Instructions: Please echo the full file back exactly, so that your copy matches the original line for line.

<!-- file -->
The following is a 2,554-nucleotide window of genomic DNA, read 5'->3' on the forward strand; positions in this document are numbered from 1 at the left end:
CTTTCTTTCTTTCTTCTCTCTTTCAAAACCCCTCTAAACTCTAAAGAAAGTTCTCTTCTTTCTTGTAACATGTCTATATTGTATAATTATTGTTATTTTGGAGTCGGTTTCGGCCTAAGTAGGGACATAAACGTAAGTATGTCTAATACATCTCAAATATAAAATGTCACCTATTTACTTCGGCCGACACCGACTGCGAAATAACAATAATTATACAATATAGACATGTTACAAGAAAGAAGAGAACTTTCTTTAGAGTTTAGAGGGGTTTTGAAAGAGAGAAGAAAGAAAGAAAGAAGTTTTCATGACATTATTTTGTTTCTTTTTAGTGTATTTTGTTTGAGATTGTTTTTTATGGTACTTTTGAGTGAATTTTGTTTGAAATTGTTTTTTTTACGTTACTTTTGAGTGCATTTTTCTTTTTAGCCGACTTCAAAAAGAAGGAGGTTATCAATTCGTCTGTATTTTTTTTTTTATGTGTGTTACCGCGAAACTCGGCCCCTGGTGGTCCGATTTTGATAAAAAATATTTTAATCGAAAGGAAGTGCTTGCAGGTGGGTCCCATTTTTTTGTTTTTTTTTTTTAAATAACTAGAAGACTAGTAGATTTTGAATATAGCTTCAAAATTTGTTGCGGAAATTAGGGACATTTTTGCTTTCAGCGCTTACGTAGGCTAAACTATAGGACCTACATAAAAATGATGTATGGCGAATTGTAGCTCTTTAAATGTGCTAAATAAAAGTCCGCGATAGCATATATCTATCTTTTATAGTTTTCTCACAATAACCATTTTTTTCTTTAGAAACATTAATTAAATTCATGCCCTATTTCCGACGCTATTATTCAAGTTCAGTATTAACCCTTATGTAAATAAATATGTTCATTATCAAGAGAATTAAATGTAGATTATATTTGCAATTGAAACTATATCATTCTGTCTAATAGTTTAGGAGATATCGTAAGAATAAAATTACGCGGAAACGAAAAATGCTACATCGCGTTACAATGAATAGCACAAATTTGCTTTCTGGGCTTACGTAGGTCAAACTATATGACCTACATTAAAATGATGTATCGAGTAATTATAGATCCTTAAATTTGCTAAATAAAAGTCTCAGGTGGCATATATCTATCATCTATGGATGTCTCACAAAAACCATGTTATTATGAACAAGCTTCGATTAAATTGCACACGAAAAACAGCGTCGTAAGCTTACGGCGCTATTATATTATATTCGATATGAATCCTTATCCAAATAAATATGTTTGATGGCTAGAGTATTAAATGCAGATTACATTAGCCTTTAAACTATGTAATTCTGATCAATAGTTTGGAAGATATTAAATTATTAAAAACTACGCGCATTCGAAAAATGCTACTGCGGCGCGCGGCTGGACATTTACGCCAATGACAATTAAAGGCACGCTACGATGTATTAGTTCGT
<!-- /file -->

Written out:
The following is a 2,554-nucleotide window of genomic DNA, read 5'->3' on the forward strand; positions in this document are numbered from 1 at the left end:
CTTTCTTTCTTTCTTCTCTCTTTCAAAACCCCTCTAAACTCTAAAGAAAGTTCTCTTCTTTCTTGTAACATGTCTATATTGTATAATTATTGTTATTTTGGAGTCGGTTTCGGCCTAAGTAGGGACATAAACGTAAGTATGTCTAATACATCTCAAATATAAAATGTCACCTATTTACTTCGGCCGACACCGACTGCGAAATAACAATAATTATACAATATAGACATGTTACAAGAAAGAAGAGAACTTTCTTTAGAGTTTAGAGGGGTTTTGAAAGAGAGAAGAAAGAAAGAAAGAAGTTTTCATGACATTATTTTGTTTCTTTTTAGTGTATTTTGTTTGAGATTGTTTTTTATGGTACTTTTGAGTGAATTTTGTTTGAAATTGTTTTTTTTACGTTACTTTTGAGTGCATTTTTCTTTTTAGCCGACTTCAAAAAGAAGGAGGTTATCAATTCGTCTGTATTTTTTTTTTTATGTGTGTTACCGCGAAACTCGGCCCCTGGTGGTCCGATTTTGATAAAAAATATTTTAATCGAAAGGAAGTGCTTGCAGGTGGGTCCCATTTTTTTGTTTTTTTTTTTTAAATAACTAGAAGACTAGTAGATTTTGAATATAGCTTCAAAATTTGTTGCGGAAATTAGGGACATTTTTGCTTTCAGCGCTTACGTAGGCTAAACTATAGGACCTACATAAAAATGATGTATGGCGAATTGTAGCTCTTTAAATGTGCTAAATAAAAGTCCGCGATAGCATATATCTATCTTTTATAGTTTTCTCACAATAACCATTTTTTTCTTTAGAAACATTAATTAAATTCATGCCCTATTTCCGACGCTATTATTCAAGTTCAGTATTAACCCTTATGTAAATAAATATGTTCATTATCAAGAGAATTAAATGTAGATTATATTTGCAATTGAAACTATATCATTCTGTCTAATAGTTTAGGAGATATCGTAAGAATAAAATTACGCGGAAACGAAAAATGCTACATCGCGTTACAATGAATAGCACAAATTTGCTTTCTGGGCTTACGTAGGTCAAACTATATGACCTACATTAAAATGATGTATCGAGTAATTATAGATCCTTAAATTTGCTAAATAAAAGTCTCAGGTGGCATATATCTATCATCTATGGATGTCTCACAAAAACCATGTTATTATGAACAAGCTTCGATTAAATTGCACACGAAAAACAGCGTCGTAAGCTTACGGCGCTATTATATTATATTCGATATGAATCCTTATCCAAATAAATATGTTTGATGGCTAGAGTATTAAATGCAGATTACATTAGCCTTTAAACTATGTAATTCTGATCAATAGTTTGGAAGATATTAAATTATTAAAAACTACGCGCATTCGAAAAATGCTACTGCGGCGCGCGGCTGGACATTTACGCCAATGACAATTAAAGGCACGCTACGATGTATTAGTTCGT